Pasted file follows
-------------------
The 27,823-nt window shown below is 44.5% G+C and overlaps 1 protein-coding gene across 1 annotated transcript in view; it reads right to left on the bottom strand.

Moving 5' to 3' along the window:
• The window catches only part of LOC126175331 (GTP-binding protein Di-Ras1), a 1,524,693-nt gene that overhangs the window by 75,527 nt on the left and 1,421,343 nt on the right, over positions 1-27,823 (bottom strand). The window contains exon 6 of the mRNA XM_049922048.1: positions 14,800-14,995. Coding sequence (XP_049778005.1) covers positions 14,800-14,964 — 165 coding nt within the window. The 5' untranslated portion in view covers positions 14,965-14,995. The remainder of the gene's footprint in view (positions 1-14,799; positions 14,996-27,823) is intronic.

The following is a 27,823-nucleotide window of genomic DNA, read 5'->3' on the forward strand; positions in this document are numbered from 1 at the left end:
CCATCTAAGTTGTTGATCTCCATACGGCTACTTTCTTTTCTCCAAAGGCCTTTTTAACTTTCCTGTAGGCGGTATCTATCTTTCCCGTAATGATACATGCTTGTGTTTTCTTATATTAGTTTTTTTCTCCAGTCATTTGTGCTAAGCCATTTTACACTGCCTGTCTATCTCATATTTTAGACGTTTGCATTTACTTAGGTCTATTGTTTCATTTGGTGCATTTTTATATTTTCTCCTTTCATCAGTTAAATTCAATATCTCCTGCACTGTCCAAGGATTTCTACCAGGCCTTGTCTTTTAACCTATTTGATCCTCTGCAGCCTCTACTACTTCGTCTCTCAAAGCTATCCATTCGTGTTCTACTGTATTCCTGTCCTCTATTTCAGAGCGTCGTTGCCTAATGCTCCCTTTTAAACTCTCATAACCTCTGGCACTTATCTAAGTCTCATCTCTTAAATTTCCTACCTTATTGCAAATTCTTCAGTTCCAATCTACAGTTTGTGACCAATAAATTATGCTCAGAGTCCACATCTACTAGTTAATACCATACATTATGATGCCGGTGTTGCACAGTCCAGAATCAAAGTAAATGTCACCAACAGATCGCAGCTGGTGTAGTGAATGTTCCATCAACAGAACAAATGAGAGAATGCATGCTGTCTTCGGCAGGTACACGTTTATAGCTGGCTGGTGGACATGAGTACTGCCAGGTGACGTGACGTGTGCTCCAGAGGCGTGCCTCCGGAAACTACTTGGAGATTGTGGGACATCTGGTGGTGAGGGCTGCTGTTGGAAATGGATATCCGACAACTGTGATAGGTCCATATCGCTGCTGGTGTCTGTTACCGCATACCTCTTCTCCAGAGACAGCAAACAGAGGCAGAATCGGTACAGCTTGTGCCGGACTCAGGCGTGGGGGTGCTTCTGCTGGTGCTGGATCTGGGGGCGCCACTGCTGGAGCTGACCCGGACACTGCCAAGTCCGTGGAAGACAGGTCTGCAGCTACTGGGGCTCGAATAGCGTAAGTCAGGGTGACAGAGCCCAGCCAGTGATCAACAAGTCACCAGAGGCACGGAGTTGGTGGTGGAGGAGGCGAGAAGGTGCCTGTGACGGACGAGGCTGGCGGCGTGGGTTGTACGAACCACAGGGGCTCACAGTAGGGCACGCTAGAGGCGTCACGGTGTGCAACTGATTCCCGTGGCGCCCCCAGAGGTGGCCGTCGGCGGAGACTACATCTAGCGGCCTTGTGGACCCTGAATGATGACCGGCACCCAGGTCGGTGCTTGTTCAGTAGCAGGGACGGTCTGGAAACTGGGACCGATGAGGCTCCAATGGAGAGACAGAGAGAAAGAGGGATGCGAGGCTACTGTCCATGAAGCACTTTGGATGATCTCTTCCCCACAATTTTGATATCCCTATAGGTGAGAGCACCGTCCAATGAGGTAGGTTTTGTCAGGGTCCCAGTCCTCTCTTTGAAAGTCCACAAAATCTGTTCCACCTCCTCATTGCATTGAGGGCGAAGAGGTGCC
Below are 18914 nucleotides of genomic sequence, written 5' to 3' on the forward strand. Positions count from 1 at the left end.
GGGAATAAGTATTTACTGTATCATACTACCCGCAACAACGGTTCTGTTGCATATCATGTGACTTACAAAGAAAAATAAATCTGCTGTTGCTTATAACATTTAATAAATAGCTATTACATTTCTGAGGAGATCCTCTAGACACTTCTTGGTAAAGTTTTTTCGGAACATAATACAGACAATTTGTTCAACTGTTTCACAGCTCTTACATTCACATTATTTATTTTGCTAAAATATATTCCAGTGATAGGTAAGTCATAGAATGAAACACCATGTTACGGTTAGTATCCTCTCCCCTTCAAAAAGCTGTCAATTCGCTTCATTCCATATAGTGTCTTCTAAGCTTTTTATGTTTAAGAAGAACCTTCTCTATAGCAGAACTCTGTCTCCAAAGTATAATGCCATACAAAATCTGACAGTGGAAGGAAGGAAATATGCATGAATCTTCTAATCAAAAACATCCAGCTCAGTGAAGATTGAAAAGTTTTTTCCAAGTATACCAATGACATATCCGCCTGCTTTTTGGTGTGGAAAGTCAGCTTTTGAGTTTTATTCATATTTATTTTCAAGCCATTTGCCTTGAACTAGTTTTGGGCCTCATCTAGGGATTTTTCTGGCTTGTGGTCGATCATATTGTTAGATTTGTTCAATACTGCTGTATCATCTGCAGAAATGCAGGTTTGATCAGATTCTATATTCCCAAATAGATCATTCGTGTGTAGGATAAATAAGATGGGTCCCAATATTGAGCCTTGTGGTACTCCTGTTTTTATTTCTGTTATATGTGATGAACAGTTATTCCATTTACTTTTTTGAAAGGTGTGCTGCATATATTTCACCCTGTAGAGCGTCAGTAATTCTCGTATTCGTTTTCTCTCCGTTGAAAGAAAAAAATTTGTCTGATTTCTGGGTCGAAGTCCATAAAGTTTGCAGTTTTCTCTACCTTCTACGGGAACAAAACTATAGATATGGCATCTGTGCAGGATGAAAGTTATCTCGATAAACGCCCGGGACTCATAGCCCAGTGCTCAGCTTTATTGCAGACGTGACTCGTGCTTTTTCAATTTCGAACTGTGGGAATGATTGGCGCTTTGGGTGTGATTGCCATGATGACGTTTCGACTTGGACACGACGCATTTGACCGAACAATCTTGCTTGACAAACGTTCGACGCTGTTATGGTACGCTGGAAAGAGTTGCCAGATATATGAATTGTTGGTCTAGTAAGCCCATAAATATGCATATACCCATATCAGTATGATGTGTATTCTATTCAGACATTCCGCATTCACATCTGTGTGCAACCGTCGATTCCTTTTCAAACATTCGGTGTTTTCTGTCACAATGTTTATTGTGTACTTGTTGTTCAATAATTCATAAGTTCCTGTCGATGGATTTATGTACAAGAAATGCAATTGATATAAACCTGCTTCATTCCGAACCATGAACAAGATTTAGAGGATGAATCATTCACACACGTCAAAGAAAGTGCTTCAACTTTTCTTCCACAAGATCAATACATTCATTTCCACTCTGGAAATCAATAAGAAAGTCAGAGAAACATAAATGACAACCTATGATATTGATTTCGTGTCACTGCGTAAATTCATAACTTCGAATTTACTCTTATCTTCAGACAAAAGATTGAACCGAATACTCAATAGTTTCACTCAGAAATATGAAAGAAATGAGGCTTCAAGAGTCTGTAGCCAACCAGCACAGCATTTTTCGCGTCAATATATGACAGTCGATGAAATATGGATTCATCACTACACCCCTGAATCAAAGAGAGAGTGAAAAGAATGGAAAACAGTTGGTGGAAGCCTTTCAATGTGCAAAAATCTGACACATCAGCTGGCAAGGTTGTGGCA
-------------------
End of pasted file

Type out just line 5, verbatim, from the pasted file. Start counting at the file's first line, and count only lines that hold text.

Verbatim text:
CCATCTAAGTTGTTGATCTCCATACGGCTACTTTCTTTTCTCCAAAGGCCTTTTTAACTTTCCTGTAGGCGGTATCTATCTTTCCCGTAATGATACATGCTTGTGTTTTCTTATATTAGTTTTTTTCTCCAGTCATTTGTGCTAAGCCATTTTACACTGCCTGTCTATCTCATATTTTAGACGTTTGCATTTACTTAGGTCTATTGTTTCATTTGGTGCATTTTTATATTTTCTCCTTTCATCAGTTAAATTCAATATCTCCTGCACTGTCCAAGGATTTCTACCAGGCCTTGTCTTTTAACCTATTTGATCCTCTGCAGCCTCTACTACTTCGTCTCTCAAAGCTATCCATTCGTGTTCTACTGTATTCCTGTCCTCTATTTCAGAGCGTCGTTGCCTAATGCTCCCTTTTAAACTCTCATAACCTCTGGCACTTATCTAAGTCTCATCTCTTAAATTTCCTACCTTATTGCAAATTCTTCAGTTCCAATCTACAGTTTGTGACCAATAAATTATGCTCAGAGTCCACATCTACTAGTTAATACCATACATTATGATGCCGGTGTTGCACAGTCCAGAATCAAAGTAAATGTCACCAACAGATCGCAGCTGGTGTAGTGAATGTTCCATCAACAGAACAAATGAGAGAATGCATGCTGTCTTCGGCAGGTACACGTTTATAGCTGGCTGGTGGACATGAGTACTGCCAGGTGACGTGACGTGTGCTCCAGAGGCGTGCCTCCGGAAACTACTTGGAGATTGTGGGACATCTGGTGGTGAGGGCTGCTGTTGGAAATGGATATCCGACAACTGTGATAGGTCCATATCGCTGCTGGTGTCTGTTACCGCATACCTCTTCTCCAGAGACAGCAAACAGAGGCAGAATCGGTACAGCTTGTGCCGGACTCAGGCGTGGGGGTGCTTCTGCTGGTGCTGGATCTGGGGGCGCCACTGCTGGAGCTGACCCGGACACTGCCAAGTCCGTGGAAGACAGGTCTGCAGCTACTGGGGCTCGAATAGCGTAAGTCAGGGTGACAGAGCCCAGCCAGTGATCAACAAGTCACCAGAGGCACGGAGTTGGTGGTGGAGGAGGCGAGAAGGTGCCTGTGACGGACGAGGCTGGCGGCGTGGGTTGTACGAACCACAGGGGCTCACAGTAGGGCACGCTAGAGGCGTCACGGTGTGCAACTGATTCCCGTGGCGCCCCCAGAGGTGGCCGTCGGCGGAGACTACATCTAGCGGCCTTGTGGACCCTGAATGATGACCGGCACCCAGGTCGGTGCTTGTTCAGTAGCAGGGACGGTCTGGAAACTGGGACCGATGAGGCTCCAATGGAGAGACAGAGAGAAAGAGGGATGCGAGGCTACTGTCCATGAAGCACTTTGGATGATCTCTTCCCCACAATTTTGATATCCCTATAGGTGAGAGCACCGTCCAATGAGGTAGGTTTTGTCAGGGTCCCAGTCCTCTCTTTGAAAGTCCACAAAATCTGTTCCACCTCCTCATTGCATTGAGGGCGAAGAGGTGCC